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Election season is upon us. Because of term limits, 5 of the 9 Prince George’s county councilmember seats and the county executive’s spot are incumbent-less and up for grabs. While the general election isn’t till November, winning the Sept. 14th primary in the heavily democratic county usually ensures victory.
This fresh start couldn’t come at a more important time for a county that has a (as the Post puts it) “political culture marked by cronyism, highhandedness, factionalism, and a lack of accountability.” At 850,000 people, Prince George’s boasts a population about 45% larger than DC and many locational and infrastructure advantages compared to similarly situated suburban counties nationwide. Yet it faces a “pandemic of home foreclosures; poverty, crime and unemployment; struggling public schools; an anemic commercial tax base; and Metro stations bereft of the surrounding development that such sites have attracted elsewhere in the region.” Greenfield developments like Konterra and National Harbor abound in the county and sprawl is leapfrogging it’s way towards Upper Marlboro and Charles County, but inner ring suburbs continue to deteriorate. Billions in heavy-rail metro investment (15 stations) sit underutilized decades after construction. Developers avoid the county for fear of a shakedown and hyper-gentrification in DC forces the least economically mobile in the DC region to locate here.
Marcus Afzali pointed out last month that whoever gets elected to the County Council basically reigns king when it comes to proposed development in their district. One person can literally make or break development in their district. The County Executive election is also critical in shaping the direction of the county in the coming years. Who can help make College Park a national model of smart growth and change the course of the county for the better?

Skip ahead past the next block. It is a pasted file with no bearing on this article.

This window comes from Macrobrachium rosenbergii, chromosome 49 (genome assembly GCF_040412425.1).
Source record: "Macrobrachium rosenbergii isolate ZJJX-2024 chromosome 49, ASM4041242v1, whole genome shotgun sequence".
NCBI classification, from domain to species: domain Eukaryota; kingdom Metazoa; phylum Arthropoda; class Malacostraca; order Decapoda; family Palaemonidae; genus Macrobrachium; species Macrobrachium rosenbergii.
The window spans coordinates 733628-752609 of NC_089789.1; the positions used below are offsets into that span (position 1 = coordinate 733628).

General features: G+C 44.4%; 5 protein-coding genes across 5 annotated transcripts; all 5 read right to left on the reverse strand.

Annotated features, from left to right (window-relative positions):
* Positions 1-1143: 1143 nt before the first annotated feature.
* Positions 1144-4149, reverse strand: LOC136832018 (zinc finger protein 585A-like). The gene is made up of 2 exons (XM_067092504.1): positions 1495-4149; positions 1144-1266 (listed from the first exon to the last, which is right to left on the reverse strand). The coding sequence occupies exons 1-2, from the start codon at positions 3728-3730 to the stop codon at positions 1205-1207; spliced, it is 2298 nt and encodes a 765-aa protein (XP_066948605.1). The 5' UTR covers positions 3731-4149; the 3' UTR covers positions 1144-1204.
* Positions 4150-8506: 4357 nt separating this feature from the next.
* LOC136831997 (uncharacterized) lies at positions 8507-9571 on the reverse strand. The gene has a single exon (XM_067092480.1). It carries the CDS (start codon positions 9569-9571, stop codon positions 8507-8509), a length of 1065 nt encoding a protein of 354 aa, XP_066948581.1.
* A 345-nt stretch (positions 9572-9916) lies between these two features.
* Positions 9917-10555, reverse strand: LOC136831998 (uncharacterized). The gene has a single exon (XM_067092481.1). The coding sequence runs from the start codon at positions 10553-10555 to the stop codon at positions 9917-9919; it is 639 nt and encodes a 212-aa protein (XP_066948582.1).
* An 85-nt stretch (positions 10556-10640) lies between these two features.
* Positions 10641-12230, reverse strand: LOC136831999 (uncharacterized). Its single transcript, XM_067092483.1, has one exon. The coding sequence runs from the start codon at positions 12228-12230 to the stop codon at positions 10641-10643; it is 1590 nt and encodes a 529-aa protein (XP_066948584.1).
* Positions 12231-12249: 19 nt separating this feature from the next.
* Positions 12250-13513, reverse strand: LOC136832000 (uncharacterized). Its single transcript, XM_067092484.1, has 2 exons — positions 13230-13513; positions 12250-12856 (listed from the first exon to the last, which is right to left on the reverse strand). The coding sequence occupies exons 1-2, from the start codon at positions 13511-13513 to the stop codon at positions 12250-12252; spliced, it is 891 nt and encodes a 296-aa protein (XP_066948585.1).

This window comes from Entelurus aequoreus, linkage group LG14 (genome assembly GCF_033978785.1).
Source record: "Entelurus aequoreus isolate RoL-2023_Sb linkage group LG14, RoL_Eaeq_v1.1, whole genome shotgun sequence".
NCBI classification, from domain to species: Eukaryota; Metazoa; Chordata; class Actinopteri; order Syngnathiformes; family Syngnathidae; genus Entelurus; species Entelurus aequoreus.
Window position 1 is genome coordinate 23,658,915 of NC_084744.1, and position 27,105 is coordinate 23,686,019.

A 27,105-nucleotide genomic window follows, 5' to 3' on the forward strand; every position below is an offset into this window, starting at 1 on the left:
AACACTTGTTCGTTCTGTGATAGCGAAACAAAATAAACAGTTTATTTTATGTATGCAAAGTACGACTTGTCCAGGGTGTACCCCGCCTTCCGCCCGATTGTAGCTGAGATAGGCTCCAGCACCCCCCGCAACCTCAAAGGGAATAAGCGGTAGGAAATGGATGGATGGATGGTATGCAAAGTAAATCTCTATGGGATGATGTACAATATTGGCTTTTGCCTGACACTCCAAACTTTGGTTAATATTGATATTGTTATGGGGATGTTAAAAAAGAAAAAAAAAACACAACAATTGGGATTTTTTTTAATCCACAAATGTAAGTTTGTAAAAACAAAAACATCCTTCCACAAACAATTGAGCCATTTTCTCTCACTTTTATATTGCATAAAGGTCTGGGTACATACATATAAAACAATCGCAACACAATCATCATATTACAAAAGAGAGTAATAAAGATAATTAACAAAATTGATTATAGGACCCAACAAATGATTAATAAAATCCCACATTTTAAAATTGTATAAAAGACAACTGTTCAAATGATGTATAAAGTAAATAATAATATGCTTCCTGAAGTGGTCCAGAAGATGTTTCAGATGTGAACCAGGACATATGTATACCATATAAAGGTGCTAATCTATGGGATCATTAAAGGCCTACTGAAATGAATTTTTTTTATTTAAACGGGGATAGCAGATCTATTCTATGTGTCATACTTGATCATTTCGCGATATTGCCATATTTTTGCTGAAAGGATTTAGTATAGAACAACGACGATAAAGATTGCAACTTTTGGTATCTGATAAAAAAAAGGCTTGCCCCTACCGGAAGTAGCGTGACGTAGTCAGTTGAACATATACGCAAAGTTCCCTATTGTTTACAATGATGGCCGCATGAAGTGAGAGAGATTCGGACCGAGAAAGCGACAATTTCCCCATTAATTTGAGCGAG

District 1 (College Park north of 193, Laurel, Adelphi, Beltsville) – Frederick Smalls – endorsed by the Washington Post for his 8 years of experience on the Laurel City Council and time as a state administrator which includes substantial planning experience. The other candidate, Mary Lehman, is a dedicated community activist who was a staffer for Tom Dernoga – the outgoing office holder.
District 3 (College Park south of 193, UMD Campus, Riverdale, Lanham-Seabrook, New Carrollton) – Eric Olson – it’s hard to imagine anyone who has done more for smart growth in College Park than Eric. He has the temperament and clear focus to see the East Campus Redevelopment through to groundbreaking and the chance to further revitalize much of Route 1 near UMD.
“Mr. Baker is the only candidate who puts development around the county’s underutilized Metro stations as a top priority and leading asset for economic development. He also stresses the need to invest in the county’s inner Beltway communities.
After education, Mr. Baker puts development around Metro stations as his top priority. He says that the attention that went into National Harbor should go into development around Metro stations and inside the Beltway forgotten areas.” He also cites the need for mixed use development at Metro and inside the Beltway to include affordable housing.
Mr. Baker often talks about the County’s recent forfeiture of unspent funds that were sent back to HUD and how developers are reluctant to develop in the county due to a perception that they will be “shaken down” by politicians. He calls for leadership that sets a new standard for ethics as critical to attracting quality businesses while helping local businesses thrive. Mr. Baker is the only candidate who can begin to tap the potential of the county and its 15 Metro stations.”
Finally, I’d be remiss if I didn’t point out that our old friend Tom Dernoga will be on the ballot. This time he’s running for Prince George’s state’s attorney – the most important elected law enforcement job and the second highest office in the county. While Dernoga is well-financed and seems to have a strong following (including in northern College Park’s NIMBY quarters), I’m hard pressed to think of anyone with a worse temperament to hold this or any other elected office. The Post went so far as to say that he’s not qualified for the job:
“…Thomas Dernoga, a term-limited member of the County Council. He is simply not qualified to be the state’s attorney. Although he knows the county’s budget and land-use laws well, Mr. Dernoga has never worked as a prosecutor, nor even as a criminal defense lawyer; in fact, he hasn’t practiced law of any sort in almost a decade. Lacking that basic background and familiarity with criminal law, Mr. Dernoga has no business running a prosecutor’s office in one of Maryland’s biggest and most crime-ridden counties.”
What’s your take?